How worried are you about China?

Admittedly, it’s a rather nebulous question. Are we talking about China’s global alliances (or attempts to create them)? Are people afraid of its economic power and potential, or its influence as a military and technological force? What do increased tensions between China and Taiwan mean for national security? And what about America’s hottest app, TikTok?

Let Bloomberg Opinion columnist Minxin Pei — with assistance from Bloomberg’s editorial board — calibrate your concerns. The perception of China’s increasing power tends to exceed the reality of it. Here are five reasons that is true.

  1. China’s military strength is overhyped: “For all its talk about the decline of the West and rise of the East, China remains a significantly weaker power than the US on practically all fronts. What China sees as unfair practices — including US surveillance operations in international airspace and waters near the Chinese coast — are merely a manifestation of the exercise of US power in its rivalry with a weaker adversary.”
  2. On top of that, Minxin says, China talks a big game on national ambitions but can’t follow through: “In case after case, leaders in Beijing have identified top national priorities and lavished them with support. And time after time, this ‘whole-of-nation’ effort, meant to mobilize the talent and resources of a giant country, has led only to waste, graft and failure.”
  3. Bloomberg’s editorial board says Washington frets about China’s financial leverage over the US, but that’s also overhyped: “Less than 2% of US foreign direct investment is held in China, and US venture-capital companies have invested only about $60 billion in Chinese startups since 2010, compared with $1.3 trillion in the US.”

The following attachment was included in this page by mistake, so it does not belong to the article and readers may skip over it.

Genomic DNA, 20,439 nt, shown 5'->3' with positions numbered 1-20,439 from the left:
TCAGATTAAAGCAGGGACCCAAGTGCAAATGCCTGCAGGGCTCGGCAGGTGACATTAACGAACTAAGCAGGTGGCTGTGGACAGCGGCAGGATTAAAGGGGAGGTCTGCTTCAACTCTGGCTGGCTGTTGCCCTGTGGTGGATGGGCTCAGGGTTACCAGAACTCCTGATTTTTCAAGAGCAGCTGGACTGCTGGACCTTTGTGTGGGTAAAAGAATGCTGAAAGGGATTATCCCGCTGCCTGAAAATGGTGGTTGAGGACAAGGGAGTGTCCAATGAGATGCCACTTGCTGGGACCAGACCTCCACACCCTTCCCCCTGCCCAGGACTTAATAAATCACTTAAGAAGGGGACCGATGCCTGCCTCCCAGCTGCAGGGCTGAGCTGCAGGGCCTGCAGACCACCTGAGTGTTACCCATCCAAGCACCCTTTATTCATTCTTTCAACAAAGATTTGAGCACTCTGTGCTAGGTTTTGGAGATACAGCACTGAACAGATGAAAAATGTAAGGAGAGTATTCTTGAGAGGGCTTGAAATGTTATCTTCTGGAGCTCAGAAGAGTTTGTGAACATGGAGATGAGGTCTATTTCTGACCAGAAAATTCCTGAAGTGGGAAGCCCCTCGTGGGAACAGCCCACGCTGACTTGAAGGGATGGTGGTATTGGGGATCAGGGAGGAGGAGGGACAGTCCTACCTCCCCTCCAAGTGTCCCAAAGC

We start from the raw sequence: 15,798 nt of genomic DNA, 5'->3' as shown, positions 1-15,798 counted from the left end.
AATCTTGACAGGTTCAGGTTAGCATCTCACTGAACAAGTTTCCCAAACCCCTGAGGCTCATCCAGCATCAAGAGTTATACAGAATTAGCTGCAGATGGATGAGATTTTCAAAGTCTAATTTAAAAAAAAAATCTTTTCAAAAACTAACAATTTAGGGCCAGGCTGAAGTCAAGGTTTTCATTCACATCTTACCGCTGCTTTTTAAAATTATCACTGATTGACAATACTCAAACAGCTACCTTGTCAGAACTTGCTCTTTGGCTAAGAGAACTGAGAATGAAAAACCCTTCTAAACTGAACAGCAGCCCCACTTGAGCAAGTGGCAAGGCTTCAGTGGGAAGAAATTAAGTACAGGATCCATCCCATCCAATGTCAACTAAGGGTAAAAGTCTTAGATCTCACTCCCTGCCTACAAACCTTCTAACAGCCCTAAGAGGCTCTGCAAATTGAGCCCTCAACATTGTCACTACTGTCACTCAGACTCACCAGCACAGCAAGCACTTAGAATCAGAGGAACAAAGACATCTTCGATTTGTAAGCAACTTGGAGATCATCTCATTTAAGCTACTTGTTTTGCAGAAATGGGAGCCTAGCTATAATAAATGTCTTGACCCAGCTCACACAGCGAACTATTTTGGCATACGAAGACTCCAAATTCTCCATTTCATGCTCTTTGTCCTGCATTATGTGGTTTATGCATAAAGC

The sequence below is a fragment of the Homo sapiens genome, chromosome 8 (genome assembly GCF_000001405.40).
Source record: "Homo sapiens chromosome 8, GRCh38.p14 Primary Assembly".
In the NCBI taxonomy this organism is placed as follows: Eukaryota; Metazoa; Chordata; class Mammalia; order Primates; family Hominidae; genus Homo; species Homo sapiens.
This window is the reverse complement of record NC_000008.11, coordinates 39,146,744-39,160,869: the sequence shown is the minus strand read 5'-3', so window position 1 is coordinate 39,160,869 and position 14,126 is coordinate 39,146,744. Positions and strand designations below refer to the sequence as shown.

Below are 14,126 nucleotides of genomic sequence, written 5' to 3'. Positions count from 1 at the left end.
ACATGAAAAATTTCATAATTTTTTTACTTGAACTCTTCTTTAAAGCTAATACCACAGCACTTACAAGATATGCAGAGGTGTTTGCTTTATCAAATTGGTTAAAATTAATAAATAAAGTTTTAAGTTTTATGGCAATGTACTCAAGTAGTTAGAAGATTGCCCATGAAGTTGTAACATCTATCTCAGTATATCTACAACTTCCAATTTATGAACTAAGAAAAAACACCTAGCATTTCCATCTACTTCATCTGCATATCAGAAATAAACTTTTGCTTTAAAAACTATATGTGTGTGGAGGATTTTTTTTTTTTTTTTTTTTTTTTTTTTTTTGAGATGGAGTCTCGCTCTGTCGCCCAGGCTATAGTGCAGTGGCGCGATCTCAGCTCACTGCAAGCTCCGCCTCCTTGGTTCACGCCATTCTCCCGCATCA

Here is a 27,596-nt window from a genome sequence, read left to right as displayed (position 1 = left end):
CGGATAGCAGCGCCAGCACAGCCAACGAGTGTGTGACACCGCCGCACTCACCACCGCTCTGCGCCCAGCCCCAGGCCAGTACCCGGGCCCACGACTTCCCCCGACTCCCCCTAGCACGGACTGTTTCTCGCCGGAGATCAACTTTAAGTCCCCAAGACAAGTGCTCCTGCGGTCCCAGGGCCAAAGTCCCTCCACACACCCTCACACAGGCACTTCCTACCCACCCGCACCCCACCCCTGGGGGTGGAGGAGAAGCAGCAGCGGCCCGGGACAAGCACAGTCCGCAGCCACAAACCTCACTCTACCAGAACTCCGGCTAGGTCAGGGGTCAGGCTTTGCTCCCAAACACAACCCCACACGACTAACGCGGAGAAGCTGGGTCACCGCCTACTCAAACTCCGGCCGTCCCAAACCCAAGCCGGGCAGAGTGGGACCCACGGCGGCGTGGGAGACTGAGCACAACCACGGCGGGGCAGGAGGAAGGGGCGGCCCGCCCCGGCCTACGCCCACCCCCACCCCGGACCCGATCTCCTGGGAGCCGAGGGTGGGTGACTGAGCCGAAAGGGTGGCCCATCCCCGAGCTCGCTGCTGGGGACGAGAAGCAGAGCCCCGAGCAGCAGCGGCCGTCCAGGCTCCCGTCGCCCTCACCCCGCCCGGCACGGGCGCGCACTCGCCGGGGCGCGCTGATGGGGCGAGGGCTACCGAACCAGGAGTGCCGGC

4. The China-Russia alliance is also less than it seems, Minxin writes, adding that influence doesn’t equal leverage: “The meagerness of the economic deals signed during Xi Jingping’s visit to Moscow — which glaringly omitted the second gas pipeline from Russia to China — indicates that China is not ready to go all in, at least for now. This portends trouble” for any alliance between the two nations.
  5. And the Saudi deal was significant, but the US remains firmly in control: “Those lamenting America’s apparent loss of influence in the Middle East should know that this is one of the costs of focusing US attention and resources on the competition with China — and it’s one the US can afford to pay.”

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